[notice]A monthly column that reflects on living in the Kingdom of God.[/notice]
Not that this issue of race is ever far from South African minds. But I have been taken aback by race related tensions in the past month. Twitter wars, xenophobic attacks, allegations of discrimination at restaurants, schools and the workplace, and allegations of race related farm murders. There appears to be an unstoppable supply of race-related tension and strife in our land. While the mainstream media, human rights groups and political parties argue about the causes and solutions, I have a question circling my mind: What Do Christians think of interracial marriage, and why does it matter?
A useful reference for me in answering this question is the book Bloodlines: Race, Cross and the Christian by pastor and author John Piper. I value his input on the subject for a number of reasons: He is grounded in the Bible, He sees the value of racial reconciliation for the church’s mission and its benefits to his nation and the nations, he is ‘white’ (and I am not), and because he cannot, by any stretch of the imagination, be accused of being a left wing, liberal, we-are-all-going-to-heaven type. (His ‘struggle credentials’ include his longstanding voice against abortion amongst other politically incorrect positions he has consistently taken.) Why is that important you may ask? Because when it comes to racial reconciliation, generally and historically speaking, ‘right-wing’ Bible-believing evangelicals have not done so well on the diversity issue in interracial marriage, diversity of their congregations, or in speaking about racism as sin. In case you missed the first article, this column is about the whole chicken, about how the Kingdom of God is not about ‘left wing’ or ‘right wing’ issues alone, but how we can attempt to bring the Bible-based truth Kingdom of God into our world, regardless of whether society thinks this is a right or left wing issue.
Piper presents four biblically based reasons in favour of interracial marriage:
1. All Races Have One Ancestor, And All Humans Are Created in God’s Image (Gen 1:27 and Acts 17:26);
2. The Bible Forbids Intermarriage Between Unbeliever and Believer – but Not between Races (Deut 7:3-4; Ruth 4:21-22; 1 Cor 7:39 and 2 Cor 6:14)
3. In Christ Our Oneness Is Profound and Transforms Racial and Social Differences from Barriers to Blessings (Col 3:9-11)
4. Criticising One Interracial Marriage Was Severely Disciplined by God (Num 12)
Based on these Scriptures, Piper goes on to add that the consistent prohibition in the Bible is not colour mixing, but one between those who believe in Christ, and those who don’t. Rightly so, he says, “if the great ground of our identity is not our ethnic differences but our common humanity in the image of God and especially our new humanity in Christ.” At this point, I would add that these external features from which we mistakenly derive our primary identity and sense of significance from, are not our primary essence.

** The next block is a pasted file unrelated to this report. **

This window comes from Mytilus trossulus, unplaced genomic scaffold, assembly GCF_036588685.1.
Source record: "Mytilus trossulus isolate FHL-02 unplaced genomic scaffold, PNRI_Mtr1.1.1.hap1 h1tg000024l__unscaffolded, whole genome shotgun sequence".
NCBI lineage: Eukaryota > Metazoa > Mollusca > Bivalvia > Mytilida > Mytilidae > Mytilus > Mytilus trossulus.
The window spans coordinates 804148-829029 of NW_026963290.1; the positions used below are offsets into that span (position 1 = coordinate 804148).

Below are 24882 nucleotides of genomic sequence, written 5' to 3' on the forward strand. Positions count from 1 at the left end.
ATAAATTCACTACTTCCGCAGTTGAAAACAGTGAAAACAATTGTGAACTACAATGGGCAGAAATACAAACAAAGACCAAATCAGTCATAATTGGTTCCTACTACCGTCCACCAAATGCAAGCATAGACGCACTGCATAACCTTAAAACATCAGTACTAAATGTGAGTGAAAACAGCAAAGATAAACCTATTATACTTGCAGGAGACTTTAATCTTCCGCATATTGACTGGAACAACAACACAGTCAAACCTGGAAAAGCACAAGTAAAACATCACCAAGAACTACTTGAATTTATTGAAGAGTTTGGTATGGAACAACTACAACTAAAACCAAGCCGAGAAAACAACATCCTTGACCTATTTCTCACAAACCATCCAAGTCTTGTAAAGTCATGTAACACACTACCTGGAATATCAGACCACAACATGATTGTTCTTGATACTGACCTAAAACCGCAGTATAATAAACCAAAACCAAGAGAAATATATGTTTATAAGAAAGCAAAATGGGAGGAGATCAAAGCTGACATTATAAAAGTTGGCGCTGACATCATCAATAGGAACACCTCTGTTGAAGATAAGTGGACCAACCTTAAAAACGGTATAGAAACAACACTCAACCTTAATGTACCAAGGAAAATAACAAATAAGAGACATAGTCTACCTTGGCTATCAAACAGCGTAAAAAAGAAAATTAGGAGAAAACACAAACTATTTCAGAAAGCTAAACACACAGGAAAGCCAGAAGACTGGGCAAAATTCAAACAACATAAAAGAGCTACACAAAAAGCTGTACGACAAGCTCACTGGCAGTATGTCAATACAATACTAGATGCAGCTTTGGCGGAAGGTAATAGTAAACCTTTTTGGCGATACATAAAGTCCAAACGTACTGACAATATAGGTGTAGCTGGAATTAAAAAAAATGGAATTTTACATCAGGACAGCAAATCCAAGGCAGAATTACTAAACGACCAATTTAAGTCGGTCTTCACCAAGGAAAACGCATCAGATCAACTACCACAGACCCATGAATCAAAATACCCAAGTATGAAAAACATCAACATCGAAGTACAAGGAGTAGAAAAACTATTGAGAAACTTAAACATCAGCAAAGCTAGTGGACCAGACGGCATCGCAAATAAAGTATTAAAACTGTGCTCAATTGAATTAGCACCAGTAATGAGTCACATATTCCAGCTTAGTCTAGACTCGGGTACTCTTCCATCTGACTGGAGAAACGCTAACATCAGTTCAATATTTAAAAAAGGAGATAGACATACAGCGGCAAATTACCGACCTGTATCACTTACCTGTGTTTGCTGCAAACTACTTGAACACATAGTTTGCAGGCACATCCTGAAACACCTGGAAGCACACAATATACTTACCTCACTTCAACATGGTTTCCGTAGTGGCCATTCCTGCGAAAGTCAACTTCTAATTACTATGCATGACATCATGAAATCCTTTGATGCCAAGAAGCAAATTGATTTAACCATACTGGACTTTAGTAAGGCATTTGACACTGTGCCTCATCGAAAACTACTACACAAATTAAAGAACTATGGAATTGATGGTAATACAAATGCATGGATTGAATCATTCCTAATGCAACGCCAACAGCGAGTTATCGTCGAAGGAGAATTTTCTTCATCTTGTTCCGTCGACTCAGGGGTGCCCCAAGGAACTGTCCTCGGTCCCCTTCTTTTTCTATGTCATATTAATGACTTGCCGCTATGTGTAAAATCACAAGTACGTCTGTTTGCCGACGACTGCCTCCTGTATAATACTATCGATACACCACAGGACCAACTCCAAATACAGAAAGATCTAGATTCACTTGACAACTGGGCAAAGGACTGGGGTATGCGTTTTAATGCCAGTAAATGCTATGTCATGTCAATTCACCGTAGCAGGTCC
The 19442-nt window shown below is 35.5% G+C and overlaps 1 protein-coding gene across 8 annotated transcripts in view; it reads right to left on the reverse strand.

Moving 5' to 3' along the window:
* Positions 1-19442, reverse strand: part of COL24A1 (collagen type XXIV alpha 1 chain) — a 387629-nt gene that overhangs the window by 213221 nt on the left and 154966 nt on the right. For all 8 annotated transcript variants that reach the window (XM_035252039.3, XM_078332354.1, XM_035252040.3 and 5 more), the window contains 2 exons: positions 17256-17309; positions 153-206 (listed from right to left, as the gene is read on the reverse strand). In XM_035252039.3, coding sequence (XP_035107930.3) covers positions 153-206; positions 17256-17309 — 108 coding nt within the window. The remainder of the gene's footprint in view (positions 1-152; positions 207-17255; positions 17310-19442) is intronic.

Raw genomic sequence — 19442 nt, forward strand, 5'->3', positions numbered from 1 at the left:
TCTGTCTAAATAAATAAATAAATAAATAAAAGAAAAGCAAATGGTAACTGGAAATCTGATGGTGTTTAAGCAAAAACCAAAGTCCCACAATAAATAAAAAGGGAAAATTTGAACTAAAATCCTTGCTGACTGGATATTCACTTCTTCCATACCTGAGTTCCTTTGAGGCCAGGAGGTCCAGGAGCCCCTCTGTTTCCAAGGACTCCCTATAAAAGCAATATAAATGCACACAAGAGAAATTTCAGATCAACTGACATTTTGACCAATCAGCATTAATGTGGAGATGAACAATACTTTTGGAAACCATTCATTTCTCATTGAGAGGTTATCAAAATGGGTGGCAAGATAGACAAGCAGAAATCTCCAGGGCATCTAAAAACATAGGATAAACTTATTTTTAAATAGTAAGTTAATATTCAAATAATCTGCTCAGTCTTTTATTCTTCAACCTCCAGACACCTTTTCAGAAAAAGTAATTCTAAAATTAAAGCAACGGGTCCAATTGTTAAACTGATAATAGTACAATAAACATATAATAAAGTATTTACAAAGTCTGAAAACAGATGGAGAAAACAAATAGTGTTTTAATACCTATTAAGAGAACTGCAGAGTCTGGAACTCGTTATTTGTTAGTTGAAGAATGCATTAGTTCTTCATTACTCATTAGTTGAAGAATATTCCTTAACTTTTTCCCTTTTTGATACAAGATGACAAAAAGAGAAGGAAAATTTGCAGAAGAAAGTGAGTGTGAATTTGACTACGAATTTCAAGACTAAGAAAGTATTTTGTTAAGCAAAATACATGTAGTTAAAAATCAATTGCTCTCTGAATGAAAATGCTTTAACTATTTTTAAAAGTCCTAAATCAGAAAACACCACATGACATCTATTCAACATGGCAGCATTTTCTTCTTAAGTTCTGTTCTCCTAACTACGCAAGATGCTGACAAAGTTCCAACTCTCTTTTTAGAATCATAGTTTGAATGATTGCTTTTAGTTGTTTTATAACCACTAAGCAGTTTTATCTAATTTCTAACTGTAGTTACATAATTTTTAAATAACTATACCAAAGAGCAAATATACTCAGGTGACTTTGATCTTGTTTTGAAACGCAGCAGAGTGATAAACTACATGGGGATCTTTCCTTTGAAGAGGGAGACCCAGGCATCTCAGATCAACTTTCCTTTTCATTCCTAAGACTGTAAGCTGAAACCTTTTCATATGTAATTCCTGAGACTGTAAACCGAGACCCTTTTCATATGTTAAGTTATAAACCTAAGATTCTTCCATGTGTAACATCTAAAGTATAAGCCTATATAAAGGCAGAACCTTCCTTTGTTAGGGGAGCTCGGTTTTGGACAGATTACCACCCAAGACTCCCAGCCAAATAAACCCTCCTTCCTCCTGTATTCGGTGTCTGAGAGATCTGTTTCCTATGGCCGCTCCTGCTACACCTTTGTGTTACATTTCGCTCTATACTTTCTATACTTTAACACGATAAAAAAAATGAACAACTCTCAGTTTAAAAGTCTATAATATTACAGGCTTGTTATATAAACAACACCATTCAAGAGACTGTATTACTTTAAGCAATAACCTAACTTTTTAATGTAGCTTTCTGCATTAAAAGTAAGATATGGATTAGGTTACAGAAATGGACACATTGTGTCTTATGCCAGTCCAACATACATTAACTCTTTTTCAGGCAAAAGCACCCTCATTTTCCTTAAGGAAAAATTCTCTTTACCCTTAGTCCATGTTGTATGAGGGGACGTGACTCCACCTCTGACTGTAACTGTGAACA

As a result, while interracial marriage (based primarily on skin colour and other externalities) is still such a big issue for us, it is a non-issue for God. In as much as He did not consider external appearance as a fitting attribute for leadership, it can also be argued that He does not consider external appearances (skin colour, hair type, accent and more) as an important characteristic for the suitability of marriage: 1 Sam 16:7 reads But the LORD said to Samuel, “Do not consider his appearance or his height, for I have rejected him. The LORD does not look at the things man looks at. Man looks at the outward appearance, but the LORD looks at the heart.” How different we are to God. For us, these are so important that inheritances are lost over this, and family members disowned, not over issues of character and faith, but externalities that we find uncomfortable. But God does not merely think that external appearance is unimportant. Num 12 records that the anger of the Lord was kindled against Aaron and Miriam, because Miriam and Aaron began to talk against Moses because of his Cushite wife, for he had married a Cushite. (Num 12:1). Biblical scholars agree that Cushite people were known for their black skin (see Jer 13:23), thus making it quite clear that Moses married a Black African woman (maybe our children’s picture Bibles might even look a bit different if we applied this to them?!), and that this interracial marriage was the source of their accusation against Moses.
Christ-centered heart change
Beyond all these arguments, does what I really think about interracial marriage matter so much? Piper thinks so. He writes: “…I would argue that opposition to interracial marriage is one of the deepest roots racial distance, disrespect, and hostility in the world. Show me one place in the world where interracial or interethnic marriage is frowned upon and yet the two groups still have equal respect and honour and opportunity. I don’t think it exists. It won’t happen. Why? Because the supposed spectre of interracial marriage demands that barrier after barrier must be put up to keep young people from knowing each other and falling in love…and as long as we disapprove of it, we will be pushing our children, and therefore ourselves, away from each other. Piper concludes: Separation has never produced mutual understanding and respect. It has produced ignorance, suspicion, impersonal stereotyping, demeaning innuendo, and corporate self-exaltation. Are there challenges for an interracial marriage? Absolutely. Conversely, is there the possibility of prejudices being removed and reconciliation becoming a reality? If we have Christ, that is a very real possibility. And it is this Christ-centrered heart change of individuals towards others, that can serve to glorify God, spread the Gospel and heal our nation more than the political correctness, quota regulations and twitter wars.